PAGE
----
objects relevant to those schemas. For example, Sentis and Markus show that consumers with
a strong masculine self schema described fragrance brands in more accentuated gendered
terms and held sharply different brand preferences than those with weaker masculine self
schema.
Customers usually select brands having their ideal self concept or the social self concept in
play (Kotler & Keller 2005). Thus brand personality should serve a function of demonstrating
and expressing a customers personality at the same time. A study conducted by Govers
(2005), showed that customers preference would be influenced when their self concept is in
conformity with product personality. Brand personality can only have influence on customer
brand preference, affection, loyalty and purchasing intentions only if its in line with a
customers self (Mengxia 2007).


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Each individual has a perceived self-image as a certain kind of person with certain traits,
habits, possessions, relationships and ways of behaving. This self-concept or self-image can
be defined as the individual as perceived by that individual in a socially determined frame of
reference (Kumar et al 2006). Preferences may actually develop for certain brands because
the consumer perceives them as reflecting his/her own self-image. Or some brands may be
desired because the consumer views them as projecting an image that the individual presently
does not possess but aspires to have (Schoormans 2005). So it is possible to claim that
consumers self-perception can have a strong influence on their behaviour in the marketplace.
Self-concept is composed of multidimensional characteristics and includes physical as well as
psychological attributes and interacts with the various roles a person must take on (Mehta,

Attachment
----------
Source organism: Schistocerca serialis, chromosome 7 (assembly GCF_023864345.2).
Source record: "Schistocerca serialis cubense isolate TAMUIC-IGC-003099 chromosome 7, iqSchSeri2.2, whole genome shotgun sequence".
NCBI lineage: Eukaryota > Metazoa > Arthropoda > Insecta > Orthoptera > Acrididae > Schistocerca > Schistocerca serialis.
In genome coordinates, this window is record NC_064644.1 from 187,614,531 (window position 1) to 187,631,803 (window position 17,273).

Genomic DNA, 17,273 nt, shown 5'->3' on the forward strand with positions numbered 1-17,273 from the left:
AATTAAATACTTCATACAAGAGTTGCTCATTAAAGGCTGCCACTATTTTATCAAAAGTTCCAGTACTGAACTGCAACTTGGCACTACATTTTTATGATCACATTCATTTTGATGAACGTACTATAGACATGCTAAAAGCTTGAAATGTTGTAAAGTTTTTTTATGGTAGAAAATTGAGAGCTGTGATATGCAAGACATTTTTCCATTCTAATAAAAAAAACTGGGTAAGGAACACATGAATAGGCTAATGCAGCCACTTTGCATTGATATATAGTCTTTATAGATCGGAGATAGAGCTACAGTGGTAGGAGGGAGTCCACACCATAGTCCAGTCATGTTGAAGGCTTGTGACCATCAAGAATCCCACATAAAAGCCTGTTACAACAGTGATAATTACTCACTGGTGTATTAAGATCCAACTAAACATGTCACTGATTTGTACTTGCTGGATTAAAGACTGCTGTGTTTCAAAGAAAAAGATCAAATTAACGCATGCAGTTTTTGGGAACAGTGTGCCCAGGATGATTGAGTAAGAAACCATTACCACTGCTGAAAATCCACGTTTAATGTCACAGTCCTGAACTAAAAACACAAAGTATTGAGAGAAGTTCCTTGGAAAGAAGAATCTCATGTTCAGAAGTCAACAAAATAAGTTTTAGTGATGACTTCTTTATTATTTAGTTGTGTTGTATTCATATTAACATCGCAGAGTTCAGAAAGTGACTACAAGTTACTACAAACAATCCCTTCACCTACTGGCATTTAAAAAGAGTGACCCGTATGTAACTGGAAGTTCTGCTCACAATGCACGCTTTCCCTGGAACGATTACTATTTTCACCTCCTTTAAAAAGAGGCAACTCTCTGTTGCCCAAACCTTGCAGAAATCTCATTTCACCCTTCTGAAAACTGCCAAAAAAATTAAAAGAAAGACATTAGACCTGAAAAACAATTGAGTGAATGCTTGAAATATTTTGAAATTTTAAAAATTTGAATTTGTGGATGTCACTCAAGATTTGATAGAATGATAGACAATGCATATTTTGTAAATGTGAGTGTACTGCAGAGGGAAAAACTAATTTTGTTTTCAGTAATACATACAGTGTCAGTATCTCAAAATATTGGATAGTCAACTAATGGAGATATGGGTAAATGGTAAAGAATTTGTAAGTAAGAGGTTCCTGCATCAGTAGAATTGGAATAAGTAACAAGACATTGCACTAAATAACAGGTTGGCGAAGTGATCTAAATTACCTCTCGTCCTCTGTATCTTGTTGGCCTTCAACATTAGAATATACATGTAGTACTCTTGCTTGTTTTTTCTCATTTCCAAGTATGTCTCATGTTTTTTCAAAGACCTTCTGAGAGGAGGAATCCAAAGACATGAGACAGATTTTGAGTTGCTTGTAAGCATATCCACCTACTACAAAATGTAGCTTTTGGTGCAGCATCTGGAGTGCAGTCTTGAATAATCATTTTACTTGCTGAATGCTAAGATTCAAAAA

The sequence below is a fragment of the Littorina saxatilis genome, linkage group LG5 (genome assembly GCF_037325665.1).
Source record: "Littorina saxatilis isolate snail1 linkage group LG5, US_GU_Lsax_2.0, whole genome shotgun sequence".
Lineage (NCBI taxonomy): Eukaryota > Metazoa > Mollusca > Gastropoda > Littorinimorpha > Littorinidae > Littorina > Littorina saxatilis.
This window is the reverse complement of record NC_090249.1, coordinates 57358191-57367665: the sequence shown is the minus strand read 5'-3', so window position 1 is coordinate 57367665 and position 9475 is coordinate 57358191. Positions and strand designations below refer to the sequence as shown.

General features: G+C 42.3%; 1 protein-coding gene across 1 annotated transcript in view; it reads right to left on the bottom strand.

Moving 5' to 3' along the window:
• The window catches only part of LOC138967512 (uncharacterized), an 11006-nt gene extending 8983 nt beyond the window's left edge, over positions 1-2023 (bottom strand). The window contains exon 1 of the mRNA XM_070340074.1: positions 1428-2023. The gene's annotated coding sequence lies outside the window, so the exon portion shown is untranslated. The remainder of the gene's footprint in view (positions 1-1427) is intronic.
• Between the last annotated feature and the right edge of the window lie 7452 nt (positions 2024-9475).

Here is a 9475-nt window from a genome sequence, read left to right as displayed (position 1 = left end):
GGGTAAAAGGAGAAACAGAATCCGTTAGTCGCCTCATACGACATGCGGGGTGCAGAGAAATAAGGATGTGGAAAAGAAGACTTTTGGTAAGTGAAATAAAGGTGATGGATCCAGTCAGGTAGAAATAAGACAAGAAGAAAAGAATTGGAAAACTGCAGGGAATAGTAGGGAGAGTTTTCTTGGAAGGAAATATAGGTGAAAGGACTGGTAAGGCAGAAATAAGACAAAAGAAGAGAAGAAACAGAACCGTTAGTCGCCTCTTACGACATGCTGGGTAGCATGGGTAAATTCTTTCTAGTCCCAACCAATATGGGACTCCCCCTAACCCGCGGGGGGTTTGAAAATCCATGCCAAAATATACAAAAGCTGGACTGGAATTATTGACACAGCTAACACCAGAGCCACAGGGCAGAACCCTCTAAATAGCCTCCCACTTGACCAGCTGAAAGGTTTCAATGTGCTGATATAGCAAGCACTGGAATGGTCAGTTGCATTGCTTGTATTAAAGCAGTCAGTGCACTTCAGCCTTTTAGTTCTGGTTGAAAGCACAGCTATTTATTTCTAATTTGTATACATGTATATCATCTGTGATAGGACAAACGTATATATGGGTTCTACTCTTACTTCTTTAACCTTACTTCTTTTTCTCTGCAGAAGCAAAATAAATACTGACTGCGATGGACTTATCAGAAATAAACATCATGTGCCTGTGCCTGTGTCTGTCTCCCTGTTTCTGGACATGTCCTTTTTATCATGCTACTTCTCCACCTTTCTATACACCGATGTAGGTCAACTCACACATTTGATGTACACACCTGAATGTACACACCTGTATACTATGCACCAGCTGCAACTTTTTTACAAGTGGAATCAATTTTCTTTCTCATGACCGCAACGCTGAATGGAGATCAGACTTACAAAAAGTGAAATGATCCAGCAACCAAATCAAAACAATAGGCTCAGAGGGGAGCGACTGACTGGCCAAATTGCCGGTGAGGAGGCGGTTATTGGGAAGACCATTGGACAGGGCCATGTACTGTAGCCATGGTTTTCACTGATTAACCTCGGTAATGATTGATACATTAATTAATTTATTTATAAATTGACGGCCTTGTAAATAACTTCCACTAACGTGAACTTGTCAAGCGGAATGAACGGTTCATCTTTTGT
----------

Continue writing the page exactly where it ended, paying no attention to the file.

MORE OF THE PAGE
1999).
This leads to a multiple component perspective of the self. Loudon and Bitta (1988) brought
together several approaches, mainly based on Sirgys (1982, 1985) work. Single component
perspective depends on actual-self, the perception of oneself, as one believes he/she actually
is. According to the authors the ideal-self may be defined as the perception of oneself as one
would ideally like to be. Social-self (the perception of oneself as one believes others actually
perceive him to be), ideal-social-self (the perception of oneself as she/he would like others to
perceive him/her) and the expressive-self (the ideal-self or the social-self depending on
situational and social factors) were added to the single component perspective to extend the
viewpoint
Rogers (2010) proposed that individual behaviour is regulated by each persons perceived
similarities (or dissimilarities) of environmental conditions to the self image. Products and
brands have images that are perceived by individuals as having various symbolic meanings.
Therefore, products and brands are part of the environment. Accordingly, only those products
or brands symbolized as similar to the self concept and reject brands with images dissimilar
to the self concept.
Consumers tend to compare their self-image with the product images in the pre-purchase
stage of the decision-making process. This kind of comparison is known as self-
image/product image congruence process. Self-image congruence models predict that
products will be chosen when their attributes match some aspect of the self (Mengxia 2007
). The simplest form of this model can be seen in Figure 2. Many findings support the


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argument that consumers prefer, intend to purchase, or actually use brands with images they
see as being congruent with their actual self-concept (Malhotra, 1988). Other studies also
report that consumers are more likely to prefer, intend to purchase or use brands with images
that they see as being congruent with their ideal self-concept (Malhotra, 2001). Brand/social-
self-image relationship is not strongly supported by studies in the literature (Sirgy, 1982).
However, the relationship with brand/ideal-social-self-image is supported by empirical
evidence.
The discussion of self concept and product image congruity was initiated by Gardner and
levy 1957. By this time, the main attention was focused upon the images projected by various
products. Consumers were thought to prefer products with images which are congruent with
their self concept (Alvarez 2005).
Self image / product image congruity specifically to the match or mismatch of one or more
actual self image, or ideal self image, social self image or ideal social self image with the
corresponding personality images of the designated product. The match between actual self
image and product image has been referred to as self congruity.